The carrying bag 40 is desirably made from the same material pattern as the baby carrier, or a complementary material pattern. An exemplary carrying bag of 40 is illustrated by FIG. 8. The carrying bag 40 may be designed with a padded strap 42 and a draw string 44. The carrying bag of 40 is generally sized to fit the folded baby carrier 10 and blanket 36 therein.

Changes and modifications, additions and deletions may be made to the structures and methods recited above and shown in the drawings without departing from the scope or spirit of the disclosure or the following claims.

Claims (6)

What is claimed is:
1. A baby carrier system, comprising:
(a) a baby carrier comprising:
a first fabric panel defining a main body comprising a rectangular panel sized and configured for supporting a child to be carried,
first and second upper extending members sized and configured for wrapping around a caregiver's upper torso and being tied, the first and second upper extending members secured to upper side edges of the main body to create a straight, elongated upper edge that is formed by an upper portion of the main body and upper portions of the first and second upper extending members, and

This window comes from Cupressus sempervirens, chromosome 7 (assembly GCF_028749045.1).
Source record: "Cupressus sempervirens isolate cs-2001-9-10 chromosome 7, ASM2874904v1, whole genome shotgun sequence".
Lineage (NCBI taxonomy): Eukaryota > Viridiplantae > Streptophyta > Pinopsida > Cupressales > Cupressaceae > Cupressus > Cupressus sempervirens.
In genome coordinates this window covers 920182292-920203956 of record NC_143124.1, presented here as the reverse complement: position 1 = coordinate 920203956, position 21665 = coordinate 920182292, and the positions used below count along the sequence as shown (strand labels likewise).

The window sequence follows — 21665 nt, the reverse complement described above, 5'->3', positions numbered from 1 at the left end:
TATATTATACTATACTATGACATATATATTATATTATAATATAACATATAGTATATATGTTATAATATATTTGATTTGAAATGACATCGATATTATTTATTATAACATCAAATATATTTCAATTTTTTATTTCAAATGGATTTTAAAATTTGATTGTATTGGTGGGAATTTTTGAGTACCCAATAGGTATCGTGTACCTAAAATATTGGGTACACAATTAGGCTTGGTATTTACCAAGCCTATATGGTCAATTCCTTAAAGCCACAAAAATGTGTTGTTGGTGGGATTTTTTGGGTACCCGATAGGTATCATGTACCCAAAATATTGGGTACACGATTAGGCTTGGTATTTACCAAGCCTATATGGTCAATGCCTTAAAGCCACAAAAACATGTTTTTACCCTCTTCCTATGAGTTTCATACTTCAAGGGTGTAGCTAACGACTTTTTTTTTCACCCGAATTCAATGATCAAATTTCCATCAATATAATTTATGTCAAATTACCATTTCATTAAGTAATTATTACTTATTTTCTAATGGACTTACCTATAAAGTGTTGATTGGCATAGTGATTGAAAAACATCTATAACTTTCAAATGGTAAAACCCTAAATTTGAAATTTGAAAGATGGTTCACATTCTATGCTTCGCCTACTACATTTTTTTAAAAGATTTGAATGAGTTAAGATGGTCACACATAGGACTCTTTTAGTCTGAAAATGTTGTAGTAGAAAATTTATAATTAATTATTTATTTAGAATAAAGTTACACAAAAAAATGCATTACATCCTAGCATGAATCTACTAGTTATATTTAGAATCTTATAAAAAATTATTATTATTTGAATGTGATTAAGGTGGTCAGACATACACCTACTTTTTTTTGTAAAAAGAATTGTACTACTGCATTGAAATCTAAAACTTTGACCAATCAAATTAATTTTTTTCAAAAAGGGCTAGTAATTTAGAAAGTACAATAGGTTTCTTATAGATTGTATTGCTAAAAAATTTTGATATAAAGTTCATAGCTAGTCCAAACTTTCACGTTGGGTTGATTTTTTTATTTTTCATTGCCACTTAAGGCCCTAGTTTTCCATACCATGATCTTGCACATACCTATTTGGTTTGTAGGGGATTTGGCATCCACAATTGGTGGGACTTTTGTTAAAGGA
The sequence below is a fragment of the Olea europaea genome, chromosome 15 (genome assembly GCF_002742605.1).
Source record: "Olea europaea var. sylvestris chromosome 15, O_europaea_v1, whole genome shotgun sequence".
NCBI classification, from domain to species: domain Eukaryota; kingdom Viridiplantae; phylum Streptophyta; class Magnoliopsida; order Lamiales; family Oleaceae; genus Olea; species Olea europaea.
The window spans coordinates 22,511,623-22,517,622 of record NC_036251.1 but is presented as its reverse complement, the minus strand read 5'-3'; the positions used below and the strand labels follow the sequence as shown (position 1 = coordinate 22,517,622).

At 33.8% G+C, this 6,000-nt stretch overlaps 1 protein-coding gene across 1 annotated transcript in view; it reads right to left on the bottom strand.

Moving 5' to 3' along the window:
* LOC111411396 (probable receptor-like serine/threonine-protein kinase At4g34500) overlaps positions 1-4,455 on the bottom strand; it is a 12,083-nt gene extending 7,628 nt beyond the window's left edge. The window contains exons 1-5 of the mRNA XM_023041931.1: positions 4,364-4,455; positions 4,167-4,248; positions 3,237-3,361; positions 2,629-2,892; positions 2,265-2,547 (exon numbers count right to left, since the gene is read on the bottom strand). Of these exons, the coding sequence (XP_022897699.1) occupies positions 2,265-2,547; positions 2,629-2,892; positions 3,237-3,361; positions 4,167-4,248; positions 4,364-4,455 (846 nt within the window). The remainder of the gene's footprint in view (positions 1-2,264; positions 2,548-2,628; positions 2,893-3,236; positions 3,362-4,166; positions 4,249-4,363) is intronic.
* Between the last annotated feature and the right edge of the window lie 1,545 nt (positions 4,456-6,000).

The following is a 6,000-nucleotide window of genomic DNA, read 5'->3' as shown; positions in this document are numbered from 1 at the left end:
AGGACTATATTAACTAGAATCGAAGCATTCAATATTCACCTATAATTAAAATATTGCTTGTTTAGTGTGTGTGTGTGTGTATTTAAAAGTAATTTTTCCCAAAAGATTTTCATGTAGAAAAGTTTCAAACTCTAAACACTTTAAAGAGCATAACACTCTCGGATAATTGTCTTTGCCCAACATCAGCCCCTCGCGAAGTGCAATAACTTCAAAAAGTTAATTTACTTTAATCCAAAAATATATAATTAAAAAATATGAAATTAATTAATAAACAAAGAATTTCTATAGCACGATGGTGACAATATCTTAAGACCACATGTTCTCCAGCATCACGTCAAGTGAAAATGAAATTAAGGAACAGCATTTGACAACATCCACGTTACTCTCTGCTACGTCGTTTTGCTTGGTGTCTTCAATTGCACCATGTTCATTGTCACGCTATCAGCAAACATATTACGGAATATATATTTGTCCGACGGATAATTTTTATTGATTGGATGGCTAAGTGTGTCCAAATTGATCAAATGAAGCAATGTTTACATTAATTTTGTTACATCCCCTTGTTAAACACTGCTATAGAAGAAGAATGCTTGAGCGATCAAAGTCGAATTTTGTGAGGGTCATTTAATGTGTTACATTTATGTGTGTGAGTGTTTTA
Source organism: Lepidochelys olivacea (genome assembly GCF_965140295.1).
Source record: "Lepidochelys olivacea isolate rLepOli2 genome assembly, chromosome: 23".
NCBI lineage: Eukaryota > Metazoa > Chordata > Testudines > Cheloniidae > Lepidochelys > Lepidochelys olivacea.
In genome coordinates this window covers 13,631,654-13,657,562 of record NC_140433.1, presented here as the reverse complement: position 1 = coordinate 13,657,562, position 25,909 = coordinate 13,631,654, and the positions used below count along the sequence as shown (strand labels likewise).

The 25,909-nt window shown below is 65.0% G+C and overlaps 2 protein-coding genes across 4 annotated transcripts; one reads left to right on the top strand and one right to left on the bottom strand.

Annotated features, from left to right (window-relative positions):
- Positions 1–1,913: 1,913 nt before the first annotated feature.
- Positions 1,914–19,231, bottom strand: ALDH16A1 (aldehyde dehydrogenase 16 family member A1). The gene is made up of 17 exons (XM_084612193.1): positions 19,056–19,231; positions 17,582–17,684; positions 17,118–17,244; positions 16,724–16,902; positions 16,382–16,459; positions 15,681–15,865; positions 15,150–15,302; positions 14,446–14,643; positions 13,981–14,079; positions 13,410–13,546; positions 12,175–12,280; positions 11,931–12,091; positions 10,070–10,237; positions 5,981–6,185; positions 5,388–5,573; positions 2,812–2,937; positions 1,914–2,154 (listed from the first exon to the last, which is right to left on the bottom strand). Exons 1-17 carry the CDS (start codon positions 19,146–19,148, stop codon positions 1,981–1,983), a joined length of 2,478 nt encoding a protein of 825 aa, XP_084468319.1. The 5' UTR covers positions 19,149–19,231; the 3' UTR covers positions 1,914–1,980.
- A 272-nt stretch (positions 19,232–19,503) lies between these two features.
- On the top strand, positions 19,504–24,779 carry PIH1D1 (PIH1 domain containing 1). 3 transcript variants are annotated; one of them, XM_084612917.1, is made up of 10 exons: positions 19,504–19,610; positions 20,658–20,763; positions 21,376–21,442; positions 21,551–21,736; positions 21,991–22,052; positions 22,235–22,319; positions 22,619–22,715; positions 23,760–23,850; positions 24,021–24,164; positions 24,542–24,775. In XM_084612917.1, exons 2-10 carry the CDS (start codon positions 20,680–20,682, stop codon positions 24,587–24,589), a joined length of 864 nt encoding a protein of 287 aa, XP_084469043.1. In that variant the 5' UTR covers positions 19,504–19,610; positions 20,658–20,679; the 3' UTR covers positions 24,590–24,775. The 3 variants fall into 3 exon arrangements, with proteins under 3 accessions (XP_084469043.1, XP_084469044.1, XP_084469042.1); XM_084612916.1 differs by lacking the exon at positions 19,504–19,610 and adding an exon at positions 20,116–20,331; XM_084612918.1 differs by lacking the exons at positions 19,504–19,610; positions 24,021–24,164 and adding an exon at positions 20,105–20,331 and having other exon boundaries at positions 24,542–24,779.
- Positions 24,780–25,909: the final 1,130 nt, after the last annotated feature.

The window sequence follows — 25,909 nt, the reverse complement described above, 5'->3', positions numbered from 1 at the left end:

first and second lower extending members sized and configured for wrapping around a caregiver's lower torso and being tied, the first and second lower extending members secured to lower side edges of the main body to create a straight, elongated lower edge that is formed by a lower portion of the main body and lower portions of the first and second lower extending members,
wherein side portions of the main body define straight side edges,
wherein the baby carrier is formed without buckles, a frame, or rings;
wherein the main body is padded;
(b) a blanket sized to have a length that wraps around the entire baby carrier; and
(c) a carrying bag.
2. The baby carrier system of claim 1, wherein the main body has a length of 30 inches and a height of 24 inches.
3. The baby carrier system of claim 1, wherein each of the upper and lower extending members have a length of 30 inches and a height of 4 inches.
4. The baby carrier system of claim 1, wherein the baby carrier, the blanket, and the carrying bag are formed from the same material pattern.
5. A method for carrying a child on a caregiver using the baby carrier system of claim 1, comprising:
laying the baby carrier on a raised surface;
positioning a child such that the child's shoulders are aligned with an upper edge of the baby carrier;
pulling the child and the main body of the baby carrier toward the caregiver;